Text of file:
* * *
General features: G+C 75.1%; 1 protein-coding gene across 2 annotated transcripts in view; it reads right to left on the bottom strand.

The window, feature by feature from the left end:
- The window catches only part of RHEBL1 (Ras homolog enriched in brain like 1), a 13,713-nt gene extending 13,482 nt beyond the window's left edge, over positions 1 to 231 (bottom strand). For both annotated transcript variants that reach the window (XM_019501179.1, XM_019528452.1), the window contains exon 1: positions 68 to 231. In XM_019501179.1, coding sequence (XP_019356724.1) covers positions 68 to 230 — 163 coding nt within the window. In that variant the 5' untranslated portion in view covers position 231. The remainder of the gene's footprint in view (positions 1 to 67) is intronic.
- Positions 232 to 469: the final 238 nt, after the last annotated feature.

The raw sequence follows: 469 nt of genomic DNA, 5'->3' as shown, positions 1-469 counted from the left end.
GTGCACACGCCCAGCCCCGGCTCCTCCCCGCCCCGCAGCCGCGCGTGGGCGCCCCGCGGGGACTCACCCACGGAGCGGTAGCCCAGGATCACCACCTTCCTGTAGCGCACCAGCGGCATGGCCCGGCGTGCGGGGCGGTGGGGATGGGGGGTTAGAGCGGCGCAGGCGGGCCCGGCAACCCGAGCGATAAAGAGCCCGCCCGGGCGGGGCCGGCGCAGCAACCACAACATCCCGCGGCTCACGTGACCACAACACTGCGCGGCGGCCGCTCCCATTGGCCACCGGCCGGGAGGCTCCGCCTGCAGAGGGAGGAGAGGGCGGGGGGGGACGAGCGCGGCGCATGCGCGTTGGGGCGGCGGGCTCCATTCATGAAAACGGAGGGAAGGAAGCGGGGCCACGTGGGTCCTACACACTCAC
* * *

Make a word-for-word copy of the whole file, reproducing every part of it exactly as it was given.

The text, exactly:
General features: G+C 75.1%; 1 protein-coding gene across 2 annotated transcripts in view; it reads right to left on the bottom strand.

The window, feature by feature from the left end:
- The window catches only part of RHEBL1 (Ras homolog enriched in brain like 1), a 13,713-nt gene extending 13,482 nt beyond the window's left edge, over positions 1 to 231 (bottom strand). For both annotated transcript variants that reach the window (XM_019501179.1, XM_019528452.1), the window contains exon 1: positions 68 to 231. In XM_019501179.1, coding sequence (XP_019356724.1) covers positions 68 to 230 — 163 coding nt within the window. In that variant the 5' untranslated portion in view covers position 231. The remainder of the gene's footprint in view (positions 1 to 67) is intronic.
- Positions 232 to 469: the final 238 nt, after the last annotated feature.

The raw sequence follows: 469 nt of genomic DNA, 5'->3' as shown, positions 1-469 counted from the left end.
GTGCACACGCCCAGCCCCGGCTCCTCCCCGCCCCGCAGCCGCGCGTGGGCGCCCCGCGGGGACTCACCCACGGAGCGGTAGCCCAGGATCACCACCTTCCTGTAGCGCACCAGCGGCATGGCCCGGCGTGCGGGGCGGTGGGGATGGGGGGTTAGAGCGGCGCAGGCGGGCCCGGCAACCCGAGCGATAAAGAGCCCGCCCGGGCGGGGCCGGCGCAGCAACCACAACATCCCGCGGCTCACGTGACCACAACACTGCGCGGCGGCCGCTCCCATTGGCCACCGGCCGGGAGGCTCCGCCTGCAGAGGGAGGAGAGGGCGGGGGGGGACGAGCGCGGCGCATGCGCGTTGGGGCGGCGGGCTCCATTCATGAAAACGGAGGGAAGGAAGCGGGGCCACGTGGGTCCTACACACTCAC